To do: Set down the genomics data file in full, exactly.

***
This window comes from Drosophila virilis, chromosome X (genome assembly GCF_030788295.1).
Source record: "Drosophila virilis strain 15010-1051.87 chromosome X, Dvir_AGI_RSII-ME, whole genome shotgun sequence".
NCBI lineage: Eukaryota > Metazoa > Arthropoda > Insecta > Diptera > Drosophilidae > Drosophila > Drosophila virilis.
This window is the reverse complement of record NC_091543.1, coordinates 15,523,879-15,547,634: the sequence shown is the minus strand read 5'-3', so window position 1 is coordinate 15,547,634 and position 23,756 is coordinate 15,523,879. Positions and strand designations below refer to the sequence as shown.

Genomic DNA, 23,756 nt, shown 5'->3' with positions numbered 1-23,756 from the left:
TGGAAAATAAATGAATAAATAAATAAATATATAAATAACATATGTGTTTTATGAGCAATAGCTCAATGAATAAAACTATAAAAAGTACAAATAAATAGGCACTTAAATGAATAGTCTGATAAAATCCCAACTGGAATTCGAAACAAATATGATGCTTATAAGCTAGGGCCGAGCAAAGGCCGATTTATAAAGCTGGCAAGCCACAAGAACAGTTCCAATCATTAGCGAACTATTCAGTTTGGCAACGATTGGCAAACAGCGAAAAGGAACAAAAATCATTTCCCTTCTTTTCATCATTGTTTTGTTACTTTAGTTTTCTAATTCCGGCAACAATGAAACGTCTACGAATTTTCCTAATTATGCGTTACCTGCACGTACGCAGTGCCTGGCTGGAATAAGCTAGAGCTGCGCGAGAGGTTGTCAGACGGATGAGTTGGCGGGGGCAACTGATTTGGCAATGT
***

This window comes from Drosophila virilis, chromosome X (genome assembly GCF_030788295.1).
Source record: "Drosophila virilis strain 15010-1051.87 chromosome X, Dvir_AGI_RSII-ME, whole genome shotgun sequence".
NCBI lineage: Eukaryota > Metazoa > Arthropoda > Insecta > Diptera > Drosophilidae > Drosophila > Drosophila virilis.
This window is the reverse complement of record NC_091543.1, coordinates 15,523,879-15,547,634: the sequence shown is the minus strand read 5'-3', so window position 1 is coordinate 15,547,634 and position 23,756 is coordinate 15,523,879. Positions and strand designations below refer to the sequence as shown.

Genomic DNA, 23,756 nt, shown 5'->3' with positions numbered 1-23,756 from the left:
TGGAAAATAAATGAATAAATAAATAAATATATAAATAACATATGTGTTTTATGAGCAATAGCTCAATGAATAAAACTATAAAAAGTACAAATAAATAGGCACTTAAATGAATAGTCTGATAAAATCCCAACTGGAATTCGAAACAAATATGATGCTTATAAGCTAGGGCCGAGCAAAGGCCGATTTATAAAGCTGGCAAGCCACAAGAACAGTTCCAATCATTAGCGAACTATTCAGTTTGGCAACGATTGGCAAACAGCGAAAAGGAACAAAAATCATTTCCCTTCTTTTCATCATTGTTTTGTTACTTTAGTTTTCTAATTCCGGCAACAATGAAACGTCTACGAATTTTCCTAATTATGCGTTACCTGCACGTACGCAGTGCCTGGCTGGAATAAGCTAGAGCTGCGCGAGAGGTTGTCAGACGGATGAGTTGGCGGGGGCAACTGATTTGGCAATGT